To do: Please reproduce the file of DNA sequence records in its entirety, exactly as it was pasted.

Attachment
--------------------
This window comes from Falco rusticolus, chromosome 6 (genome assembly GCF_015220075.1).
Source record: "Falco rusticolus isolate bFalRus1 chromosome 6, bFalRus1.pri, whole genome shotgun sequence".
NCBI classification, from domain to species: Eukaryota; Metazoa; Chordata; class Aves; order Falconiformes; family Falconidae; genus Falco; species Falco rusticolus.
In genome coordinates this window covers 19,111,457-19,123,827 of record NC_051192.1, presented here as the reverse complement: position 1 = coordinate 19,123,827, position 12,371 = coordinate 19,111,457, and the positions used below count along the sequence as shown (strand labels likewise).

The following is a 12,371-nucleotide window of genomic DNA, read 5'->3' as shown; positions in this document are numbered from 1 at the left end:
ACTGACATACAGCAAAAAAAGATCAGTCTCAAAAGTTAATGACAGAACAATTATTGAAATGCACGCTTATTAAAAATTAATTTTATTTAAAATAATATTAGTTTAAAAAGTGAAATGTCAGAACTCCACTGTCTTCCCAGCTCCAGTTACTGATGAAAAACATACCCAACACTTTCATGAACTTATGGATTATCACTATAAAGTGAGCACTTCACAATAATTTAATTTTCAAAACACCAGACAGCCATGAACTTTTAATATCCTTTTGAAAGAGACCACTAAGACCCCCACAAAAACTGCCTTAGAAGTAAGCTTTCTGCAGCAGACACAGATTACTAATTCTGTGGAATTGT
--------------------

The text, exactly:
This window comes from Falco rusticolus, chromosome 6 (genome assembly GCF_015220075.1).
Source record: "Falco rusticolus isolate bFalRus1 chromosome 6, bFalRus1.pri, whole genome shotgun sequence".
NCBI classification, from domain to species: Eukaryota; Metazoa; Chordata; class Aves; order Falconiformes; family Falconidae; genus Falco; species Falco rusticolus.
In genome coordinates this window covers 19,111,457-19,123,827 of record NC_051192.1, presented here as the reverse complement: position 1 = coordinate 19,123,827, position 12,371 = coordinate 19,111,457, and the positions used below count along the sequence as shown (strand labels likewise).

The following is a 12,371-nucleotide window of genomic DNA, read 5'->3' as shown; positions in this document are numbered from 1 at the left end:
ACTGACATACAGCAAAAAAAGATCAGTCTCAAAAGTTAATGACAGAACAATTATTGAAATGCACGCTTATTAAAAATTAATTTTATTTAAAATAATATTAGTTTAAAAAGTGAAATGTCAGAACTCCACTGTCTTCCCAGCTCCAGTTACTGATGAAAAACATACCCAACACTTTCATGAACTTATGGATTATCACTATAAAGTGAGCACTTCACAATAATTTAATTTTCAAAACACCAGACAGCCATGAACTTTTAATATCCTTTTGAAAGAGACCACTAAGACCCCCACAAAAACTGCCTTAGAAGTAAGCTTTCTGCAGCAGACACAGATTACTAATTCTGTGGAATTGT